All that I have wanted to do for the past week is find as many Snowy Owls in Centre County, PA as possible. Although 3 different Snowys have been found around State College in the past week, I was determined to try and find as many more as we could and take advantage of this once-in-a-lifetime opportunity. Anna Fasoli and I drove 70 miles through farmland to the East of State College a few days ago and didn’t find any Snowys but did have 4 Northern Harriers, 1 Cooper’s Hawk, 15 Red-tailed Hawks, 1 Rough-legged Hawk, and 7 American Kestrels. Ben Vizzachero and I drove 80 miles through farmland to the Northeast of State College yesterday and again didn’t have any Snowys but we did see 1 Golden Eagle, 4 Bald Eagles, 8 Red-tailed Hawks, and 8 American Kestrels. Today Ian Gardner, April Sperfslage, and I drove 80 miles to the North of State College and were finally rewarded with a beautiful (and self-found) Snowy Owl up in the strip-mines as the sun was setting! We also had 1 Cooper’s Hawk and 1 Red-tailed Hawk today.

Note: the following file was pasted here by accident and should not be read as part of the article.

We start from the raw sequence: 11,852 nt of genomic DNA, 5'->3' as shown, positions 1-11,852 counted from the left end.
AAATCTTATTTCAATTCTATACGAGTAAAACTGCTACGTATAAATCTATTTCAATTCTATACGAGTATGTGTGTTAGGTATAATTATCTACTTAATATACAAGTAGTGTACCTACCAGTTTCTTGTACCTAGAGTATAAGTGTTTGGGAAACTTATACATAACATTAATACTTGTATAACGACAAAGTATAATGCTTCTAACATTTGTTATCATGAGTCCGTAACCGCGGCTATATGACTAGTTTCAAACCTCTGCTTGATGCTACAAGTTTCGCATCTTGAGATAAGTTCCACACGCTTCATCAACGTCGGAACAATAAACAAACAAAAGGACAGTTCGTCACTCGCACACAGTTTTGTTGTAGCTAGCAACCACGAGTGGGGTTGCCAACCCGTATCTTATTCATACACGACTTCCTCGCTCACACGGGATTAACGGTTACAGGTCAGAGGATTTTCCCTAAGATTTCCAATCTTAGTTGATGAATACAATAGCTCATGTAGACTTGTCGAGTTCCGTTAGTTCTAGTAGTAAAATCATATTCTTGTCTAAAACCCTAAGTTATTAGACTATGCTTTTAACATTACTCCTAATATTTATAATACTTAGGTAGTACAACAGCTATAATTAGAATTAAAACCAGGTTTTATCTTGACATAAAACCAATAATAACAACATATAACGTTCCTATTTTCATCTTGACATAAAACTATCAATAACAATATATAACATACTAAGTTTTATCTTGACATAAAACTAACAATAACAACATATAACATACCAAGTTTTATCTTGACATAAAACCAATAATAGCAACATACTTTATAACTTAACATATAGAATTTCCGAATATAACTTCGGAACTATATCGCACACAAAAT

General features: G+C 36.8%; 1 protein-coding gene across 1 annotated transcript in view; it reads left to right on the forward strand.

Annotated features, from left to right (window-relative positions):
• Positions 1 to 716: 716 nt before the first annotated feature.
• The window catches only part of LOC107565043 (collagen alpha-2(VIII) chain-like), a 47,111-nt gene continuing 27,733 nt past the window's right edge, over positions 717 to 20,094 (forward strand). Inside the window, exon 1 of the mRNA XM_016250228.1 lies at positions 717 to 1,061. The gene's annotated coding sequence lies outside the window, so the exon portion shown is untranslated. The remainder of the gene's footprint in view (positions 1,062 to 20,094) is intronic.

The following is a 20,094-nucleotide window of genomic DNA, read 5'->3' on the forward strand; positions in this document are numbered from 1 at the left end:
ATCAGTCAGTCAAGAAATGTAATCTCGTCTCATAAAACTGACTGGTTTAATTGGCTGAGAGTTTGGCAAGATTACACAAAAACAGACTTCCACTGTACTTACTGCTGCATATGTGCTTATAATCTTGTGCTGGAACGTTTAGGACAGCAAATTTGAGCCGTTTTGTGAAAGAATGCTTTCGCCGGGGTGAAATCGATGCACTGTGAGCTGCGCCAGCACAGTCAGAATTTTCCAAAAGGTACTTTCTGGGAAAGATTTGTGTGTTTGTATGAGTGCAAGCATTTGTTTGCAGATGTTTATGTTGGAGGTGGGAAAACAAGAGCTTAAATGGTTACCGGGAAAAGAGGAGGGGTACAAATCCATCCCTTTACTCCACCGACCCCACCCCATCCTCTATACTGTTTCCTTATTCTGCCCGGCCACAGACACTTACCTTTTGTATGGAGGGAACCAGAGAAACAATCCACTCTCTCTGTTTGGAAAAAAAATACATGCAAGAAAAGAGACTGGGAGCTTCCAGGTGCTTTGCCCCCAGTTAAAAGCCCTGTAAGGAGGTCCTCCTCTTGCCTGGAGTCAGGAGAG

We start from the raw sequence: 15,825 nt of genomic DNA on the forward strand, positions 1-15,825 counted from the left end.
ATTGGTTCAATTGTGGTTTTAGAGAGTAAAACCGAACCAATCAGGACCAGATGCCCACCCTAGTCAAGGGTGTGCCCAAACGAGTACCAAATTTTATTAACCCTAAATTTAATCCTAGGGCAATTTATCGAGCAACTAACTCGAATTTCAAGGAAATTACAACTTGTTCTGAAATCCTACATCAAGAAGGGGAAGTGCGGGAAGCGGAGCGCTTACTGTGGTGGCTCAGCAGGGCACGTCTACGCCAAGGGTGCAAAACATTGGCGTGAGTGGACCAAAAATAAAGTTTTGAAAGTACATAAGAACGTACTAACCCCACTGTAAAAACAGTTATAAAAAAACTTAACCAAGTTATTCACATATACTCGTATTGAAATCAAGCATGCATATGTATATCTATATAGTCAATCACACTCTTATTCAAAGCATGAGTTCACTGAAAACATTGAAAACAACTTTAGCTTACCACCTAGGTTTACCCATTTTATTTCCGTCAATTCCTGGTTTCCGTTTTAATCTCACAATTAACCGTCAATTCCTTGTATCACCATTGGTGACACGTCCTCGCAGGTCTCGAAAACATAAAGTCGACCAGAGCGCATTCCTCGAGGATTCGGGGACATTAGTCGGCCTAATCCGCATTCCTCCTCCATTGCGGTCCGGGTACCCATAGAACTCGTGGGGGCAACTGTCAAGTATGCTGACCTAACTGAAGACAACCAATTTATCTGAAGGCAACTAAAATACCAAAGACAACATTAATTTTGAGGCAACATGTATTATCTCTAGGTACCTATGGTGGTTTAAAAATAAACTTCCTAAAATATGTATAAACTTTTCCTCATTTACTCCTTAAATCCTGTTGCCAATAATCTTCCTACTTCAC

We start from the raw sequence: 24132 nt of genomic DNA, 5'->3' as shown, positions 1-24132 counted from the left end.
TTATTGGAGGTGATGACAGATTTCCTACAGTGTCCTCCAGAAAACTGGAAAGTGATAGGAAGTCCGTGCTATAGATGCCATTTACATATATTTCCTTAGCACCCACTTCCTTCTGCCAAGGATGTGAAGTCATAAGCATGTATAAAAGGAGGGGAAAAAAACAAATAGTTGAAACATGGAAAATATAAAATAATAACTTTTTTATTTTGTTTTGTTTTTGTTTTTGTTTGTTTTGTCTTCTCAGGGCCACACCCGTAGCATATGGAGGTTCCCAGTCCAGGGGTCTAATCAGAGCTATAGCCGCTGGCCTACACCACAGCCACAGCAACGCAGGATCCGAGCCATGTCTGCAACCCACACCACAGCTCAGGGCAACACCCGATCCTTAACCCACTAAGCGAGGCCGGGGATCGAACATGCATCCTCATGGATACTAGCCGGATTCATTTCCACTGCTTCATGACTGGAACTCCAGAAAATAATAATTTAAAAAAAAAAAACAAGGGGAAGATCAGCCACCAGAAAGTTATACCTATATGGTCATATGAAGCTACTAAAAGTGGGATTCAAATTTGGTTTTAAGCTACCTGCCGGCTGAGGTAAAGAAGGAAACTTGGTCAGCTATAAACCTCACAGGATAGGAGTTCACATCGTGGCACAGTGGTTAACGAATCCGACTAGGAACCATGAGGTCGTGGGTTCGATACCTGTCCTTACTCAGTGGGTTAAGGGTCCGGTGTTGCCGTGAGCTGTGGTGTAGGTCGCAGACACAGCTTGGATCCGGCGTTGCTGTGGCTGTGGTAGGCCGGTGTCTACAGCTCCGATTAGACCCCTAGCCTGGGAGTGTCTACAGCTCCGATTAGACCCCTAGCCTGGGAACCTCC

The strip-mines in Northern Centre County are a great area to search for winter raptors and sometimes produce incredible numbers of Rough-legged and Red-shouldered Hawks, as well as Northern Shrikes. The habitat looked great for Snowy Owls, so I was excited to see if we could find any there. Sure enough, as we were driving down Rusnak Hill Rd, I spotted a Snowy Owl perched on a mound of rocks and dirt near the fenced in area owned by the gas company. A few hunters were parked up near the owl and were loading up their gear to leave for the day. When we talked to one hunter later, he said they had noticed the owl too. After a few minutes of watching the owl, it flew and glided down over a row of short pines trees but went out of view from the road. Hopefully this owl sticks around the area!